“In line with our strategy and fiscal 2017 business plan, the combination with Collaborative will have a significant positive impact on our U.S. Northeast operations while acting as a catalyst for future organic growth for the overall U.S. business, contributing to both our high-end consulting offerings while adding to our onshore delivery options,” Henderson said.


George D. Schindler, president and chief executive officer of CGI, said combining with Collaborative is consistent with CGI’s “well-articulated build and buy strategy to invest in both transformational and niche acquisitions that will spur future growth and expand coverage in targeted metro markets. Collaborative fits this bill as it brings both unique local relationships and deep industry experience to the CGI global platform.”

When Collaborative announced in December 2015 at Colby College that it would open in Waterville, Gov. Paul LePage spoke, saying the effort was a direct result of government, educational institutions and business working together.

“Investment capital will go where it’s welcomed and stays where it’s appreciated, and that is easier said than done,” LePage, former mayor of Waterville, said at the time.

Collaborative’s founder, president and chief executive officer, William Robichaud, said at the time that Waterville is an ideal fit because of its dynamic community, exceptional workforce and impressive educational infrastructure focused on innovation.

Robichaud had worked on the proposal to have a Maine location with Peter DelGreco, president and chief executive officer of Maine & Co., of Portland, and John Butera, LePage’s senior economic adviser and former executive director of Central Maine Growth Council.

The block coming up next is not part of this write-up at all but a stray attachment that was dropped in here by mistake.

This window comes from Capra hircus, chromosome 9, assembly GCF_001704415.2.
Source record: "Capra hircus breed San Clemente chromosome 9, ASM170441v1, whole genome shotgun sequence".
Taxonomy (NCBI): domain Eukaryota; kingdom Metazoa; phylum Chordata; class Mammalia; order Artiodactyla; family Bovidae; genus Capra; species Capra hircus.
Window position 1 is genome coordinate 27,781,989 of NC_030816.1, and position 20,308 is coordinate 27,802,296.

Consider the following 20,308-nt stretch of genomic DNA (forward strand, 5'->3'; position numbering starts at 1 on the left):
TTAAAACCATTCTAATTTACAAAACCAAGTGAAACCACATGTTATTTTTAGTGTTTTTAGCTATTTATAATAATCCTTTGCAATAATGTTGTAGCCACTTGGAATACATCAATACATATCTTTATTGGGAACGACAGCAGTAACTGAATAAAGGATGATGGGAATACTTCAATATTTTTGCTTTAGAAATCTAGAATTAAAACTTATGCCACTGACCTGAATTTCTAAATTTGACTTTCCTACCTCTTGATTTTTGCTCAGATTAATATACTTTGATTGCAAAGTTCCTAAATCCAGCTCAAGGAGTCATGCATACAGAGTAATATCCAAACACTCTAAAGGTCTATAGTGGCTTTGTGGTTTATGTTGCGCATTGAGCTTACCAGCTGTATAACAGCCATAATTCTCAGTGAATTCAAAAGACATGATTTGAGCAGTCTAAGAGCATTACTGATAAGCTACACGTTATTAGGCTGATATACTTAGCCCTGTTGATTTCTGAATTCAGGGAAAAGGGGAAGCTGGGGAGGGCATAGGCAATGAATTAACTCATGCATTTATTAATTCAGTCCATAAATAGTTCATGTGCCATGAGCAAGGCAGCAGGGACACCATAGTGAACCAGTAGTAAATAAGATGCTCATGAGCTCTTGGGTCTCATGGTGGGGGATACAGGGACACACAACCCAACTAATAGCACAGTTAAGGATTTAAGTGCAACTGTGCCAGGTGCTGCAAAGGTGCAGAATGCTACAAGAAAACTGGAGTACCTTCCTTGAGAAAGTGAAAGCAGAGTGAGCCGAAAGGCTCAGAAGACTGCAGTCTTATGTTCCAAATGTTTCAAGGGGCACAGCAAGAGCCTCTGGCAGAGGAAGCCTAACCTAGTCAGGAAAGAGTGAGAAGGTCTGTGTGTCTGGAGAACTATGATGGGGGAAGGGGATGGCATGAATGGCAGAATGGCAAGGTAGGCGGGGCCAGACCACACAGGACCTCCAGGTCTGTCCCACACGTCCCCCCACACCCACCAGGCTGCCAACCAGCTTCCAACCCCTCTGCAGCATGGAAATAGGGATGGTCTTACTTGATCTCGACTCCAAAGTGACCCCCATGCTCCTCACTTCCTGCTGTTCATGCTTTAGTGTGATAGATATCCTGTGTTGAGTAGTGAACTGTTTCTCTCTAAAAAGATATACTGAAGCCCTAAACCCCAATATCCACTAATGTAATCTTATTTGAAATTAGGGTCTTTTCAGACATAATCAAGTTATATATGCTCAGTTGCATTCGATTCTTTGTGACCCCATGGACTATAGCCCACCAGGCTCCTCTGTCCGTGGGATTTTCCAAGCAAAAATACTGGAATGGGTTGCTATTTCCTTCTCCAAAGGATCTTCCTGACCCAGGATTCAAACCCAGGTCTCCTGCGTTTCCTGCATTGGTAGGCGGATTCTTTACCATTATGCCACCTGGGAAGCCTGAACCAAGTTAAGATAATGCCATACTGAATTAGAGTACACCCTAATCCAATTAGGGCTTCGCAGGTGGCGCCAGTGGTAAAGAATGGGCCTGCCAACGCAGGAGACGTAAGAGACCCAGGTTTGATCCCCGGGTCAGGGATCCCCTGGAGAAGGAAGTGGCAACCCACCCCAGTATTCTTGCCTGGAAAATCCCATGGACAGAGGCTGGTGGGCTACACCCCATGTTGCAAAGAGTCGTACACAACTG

Colby President David A. Greene courted Collaborative officials, urging them to locate in the city. The Hains building downtown is one of five buildings Colby purchased with plans to either tear down or partner with investors to redevelop as part of downtown revitalization.


Greene announced earlier this year that the Hains building would be renovated into offices and Collaborative Consulting would occupy the top two floors once it is completed.

Kate Carlisle, Colby’s director of communications, said Friday that in the past several months, Colby officials have been encouraged by the outstanding team of employees Collaborative has hired in central Maine.

“We are hopeful that CGI will be able to build on that success by continuing to draw on the talented workforce in Waterville and the surrounding areas,” she said.

“Meanwhile, our strategy for infusing downtown with new energy is multifaceted, and we are continuing with our planning for a hotel, a student apartment complex and mixed use development. We are seeing increased interest in Waterville from outside investors, and multiple properties downtown have changed hands this year. We will continue to work to attract new employers to the area to ensure the sustainability of our efforts.”

She said heavy construction work is going on in the former Hains building, and she expects the building will be occupied next summer.

Amy Calder — 861-9247


Twitter: @AmyCalder17

Comments are no longer available on this story

filed under: